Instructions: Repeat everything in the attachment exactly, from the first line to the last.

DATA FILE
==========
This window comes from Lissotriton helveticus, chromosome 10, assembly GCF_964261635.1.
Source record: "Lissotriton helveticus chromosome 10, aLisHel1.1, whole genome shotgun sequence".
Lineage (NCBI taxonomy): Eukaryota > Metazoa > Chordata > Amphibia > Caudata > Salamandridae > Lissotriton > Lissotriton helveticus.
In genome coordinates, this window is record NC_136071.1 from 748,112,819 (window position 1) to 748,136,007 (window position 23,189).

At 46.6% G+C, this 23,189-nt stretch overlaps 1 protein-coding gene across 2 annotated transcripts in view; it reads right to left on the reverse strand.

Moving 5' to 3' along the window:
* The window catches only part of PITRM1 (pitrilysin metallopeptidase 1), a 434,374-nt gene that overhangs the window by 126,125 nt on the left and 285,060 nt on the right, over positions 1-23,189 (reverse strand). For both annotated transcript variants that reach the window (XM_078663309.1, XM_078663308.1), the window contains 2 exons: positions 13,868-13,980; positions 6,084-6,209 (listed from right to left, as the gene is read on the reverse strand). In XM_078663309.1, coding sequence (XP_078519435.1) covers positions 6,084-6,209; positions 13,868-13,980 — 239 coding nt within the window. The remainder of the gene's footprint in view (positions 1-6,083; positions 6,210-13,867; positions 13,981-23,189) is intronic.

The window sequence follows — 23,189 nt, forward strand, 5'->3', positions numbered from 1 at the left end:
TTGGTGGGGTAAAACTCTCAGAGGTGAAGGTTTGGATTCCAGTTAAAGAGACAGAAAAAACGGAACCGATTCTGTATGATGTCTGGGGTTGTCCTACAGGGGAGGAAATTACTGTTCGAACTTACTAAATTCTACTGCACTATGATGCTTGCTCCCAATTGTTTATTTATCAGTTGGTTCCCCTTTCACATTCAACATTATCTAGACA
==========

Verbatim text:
This window comes from Lissotriton helveticus, chromosome 10, assembly GCF_964261635.1.
Source record: "Lissotriton helveticus chromosome 10, aLisHel1.1, whole genome shotgun sequence".
Lineage (NCBI taxonomy): Eukaryota > Metazoa > Chordata > Amphibia > Caudata > Salamandridae > Lissotriton > Lissotriton helveticus.
In genome coordinates, this window is record NC_136071.1 from 748,112,819 (window position 1) to 748,136,007 (window position 23,189).

At 46.6% G+C, this 23,189-nt stretch overlaps 1 protein-coding gene across 2 annotated transcripts in view; it reads right to left on the reverse strand.

Moving 5' to 3' along the window:
* The window catches only part of PITRM1 (pitrilysin metallopeptidase 1), a 434,374-nt gene that overhangs the window by 126,125 nt on the left and 285,060 nt on the right, over positions 1-23,189 (reverse strand). For both annotated transcript variants that reach the window (XM_078663309.1, XM_078663308.1), the window contains 2 exons: positions 13,868-13,980; positions 6,084-6,209 (listed from right to left, as the gene is read on the reverse strand). In XM_078663309.1, coding sequence (XP_078519435.1) covers positions 6,084-6,209; positions 13,868-13,980 — 239 coding nt within the window. The remainder of the gene's footprint in view (positions 1-6,083; positions 6,210-13,867; positions 13,981-23,189) is intronic.

The window sequence follows — 23,189 nt, forward strand, 5'->3', positions numbered from 1 at the left end:
TTGGTGGGGTAAAACTCTCAGAGGTGAAGGTTTGGATTCCAGTTAAAGAGACAGAAAAAACGGAACCGATTCTGTATGATGTCTGGGGTTGTCCTACAGGGGAGGAAATTACTGTTCGAACTTACTAAATTCTACTGCACTATGATGCTTGCTCCCAATTGTTTATTTATCAGTTGGTTCCCCTTTCACATTCAACATTATCTAGACA